As a Maine business lawyer, I’ve been getting questions from friends and clients (they tend to overlap for me) about their own eligibility for unemployment benefits, as well as the eligibility of any family members who may work in their business.
The Maine Bureau of Unemployment Compensation has a good website you can check out. But we noticed a few questions that didn’t appear to be answered. Here are a few thoughts:
Question 1: Can my spouse or child, who works in my business, apply for unemployment?
Answer: Yes, if you’ve been paying unemployment insurance on him or her all along. Otherwise, no.
Source: 26 M.R.S. s. 1043(9)(F)(7): “The term ’employment’ does not include…Service performed by an individual in the employ of that individual’s son, daughter or spouse and service performed by a child who is under 18 years of age in the employ of that child’s father or mother, except for periods of such service for which unemployment contributions are paid.”
Question 2: Where does it say that the owner of a business can’t collect unemployment? What if the owner draws a salary as an employee of an S corporation, for example? I thought you lawyers told me that the corporation is a separate legal person?
Answer: For liability reasons, the corporation is a separate person if you follow the rules like no mixing of funds, signing documents in your official capacity, etc.. However, for unemployment purposes, this distinction is ignored. If it did not, the reasoning goes, someone could ditch their unemployment insurance payments, or setup multiple entities to escape their obligations. That’s why the owner is personally liable for those unemployment insurance payments. And it also means you can’t collect yourself.While the state website says the “self-employed” are disqualified, it’s hard to match that language up to the statute or the regulations, as I feel a lawyer must do in seeing for him or herself what the authority is. If you look at the unemployment statute, you won’t find something that just puts it as simply as “the sole shareholder of a corporation is ineligible for unemployment.” That would be too easy. Instead, to address the various public policies adapted over time, the statutory definition of an eligible employer has evolved to a complicated list of factors.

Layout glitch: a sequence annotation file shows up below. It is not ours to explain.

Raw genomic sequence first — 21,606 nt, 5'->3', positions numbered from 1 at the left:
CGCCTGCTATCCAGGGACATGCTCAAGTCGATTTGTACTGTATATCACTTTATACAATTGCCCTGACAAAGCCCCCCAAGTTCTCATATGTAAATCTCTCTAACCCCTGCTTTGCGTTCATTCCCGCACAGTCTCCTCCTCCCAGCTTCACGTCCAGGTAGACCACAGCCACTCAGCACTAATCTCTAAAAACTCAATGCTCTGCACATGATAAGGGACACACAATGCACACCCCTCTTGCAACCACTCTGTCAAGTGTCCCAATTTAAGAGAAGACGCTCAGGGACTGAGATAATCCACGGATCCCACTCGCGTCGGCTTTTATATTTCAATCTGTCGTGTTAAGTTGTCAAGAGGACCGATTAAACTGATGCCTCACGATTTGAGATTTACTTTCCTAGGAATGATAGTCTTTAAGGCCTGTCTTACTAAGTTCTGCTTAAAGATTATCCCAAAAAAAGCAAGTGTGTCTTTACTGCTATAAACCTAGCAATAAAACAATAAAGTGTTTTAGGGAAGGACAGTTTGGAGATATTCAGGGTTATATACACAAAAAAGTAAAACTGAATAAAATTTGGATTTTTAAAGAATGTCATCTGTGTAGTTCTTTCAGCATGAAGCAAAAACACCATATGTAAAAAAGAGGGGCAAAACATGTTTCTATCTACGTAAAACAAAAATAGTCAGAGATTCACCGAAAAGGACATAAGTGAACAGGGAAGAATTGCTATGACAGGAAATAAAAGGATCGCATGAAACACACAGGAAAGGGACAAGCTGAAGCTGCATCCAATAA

For our purposes, but here’s how it goes:
The statutory definition of an “employer” in the Maine unemployment statute includes the term “employing unit.” An individual and an “employing unit” can be one and the same for purposes of the unemployment system if “owned or controlled, by legally enforceable means or otherwise, directly or indirectly, but the same interests.” 26 M.R.S. s. 1043(9)(D). What does this mean?
Source: 26 M.R.S. s. 1043(9):
Employer means . . . [among other things]
A-1. Any employing unit which:
(1) During any calendar quarter in either the current or preceding calendar year paid wages of $1,500 or more; or
(2) For some portion of a day in each of 20 different weeks, whether or not such weeks were consecutive, within either the current or the preceding calendar year, has or had in employment one or more individuals, irrespective of whether the same individual was employed in each such day;
B. Any individual or employing unit which acquired the organization, trade or business, or substantially all the assets thereof, of another which at the time of such acquisition was an employer subject to this chapter;
C. Any individual or employing unit which acquired the organization, trade or business, or substantially all the assets thereof, of another employing unit not an employer subject to this chapter and which, if subsequent to such acquisition it were treated as a single unit with such other employing unit, would be an employer under paragraphs A, A-1 or H;
D. Any employing unit which together with one or more other employing units is owned or controlled, by legally enforceable means or otherwise, directly or indirectly by the same interests, or which owns or controls one or more other employing units, by legally enforceable means or otherwise, and which, if treated as a single unit with such other employing unit, or interests, or both, would be an employer under paragraph A-1, H or J;
So, since you as the shareholder of your business, whether a shareholder of a corporation or a member of an LLC, indirectly own the assets of the business, you are an “employing unit” regardless of the fact that the assets are legally held through a business organization.
In a 1940 Maine case, Maine’s highest court said:
“While it is true that a corporation is a separate entity from its stockholders, yet it is apparent that the legislature, when it enacted this statute [the unemployment statute], intended to go behind the corporate veil and discover actuality and if it were found that the company, through a corporation, were one so controlled, compel contribution.”
The unemployment statute “regards corporate organization objectively and realistically, unencumbered by fictions of corporate identity, and thus, brushing aside form, deals with substance.”
Maine Unemployment Compensation Commission v. Androscoggin Junior, Inc. 16 A.2d 252 (Me. 1940).
Therefore, individual owners are one and the same with their corporation (or LLC) for unemployment purposes. They are both personally liable for unemployment contributions of their company, and they are ineligible to recoup benefits themselves.
Hope this helps.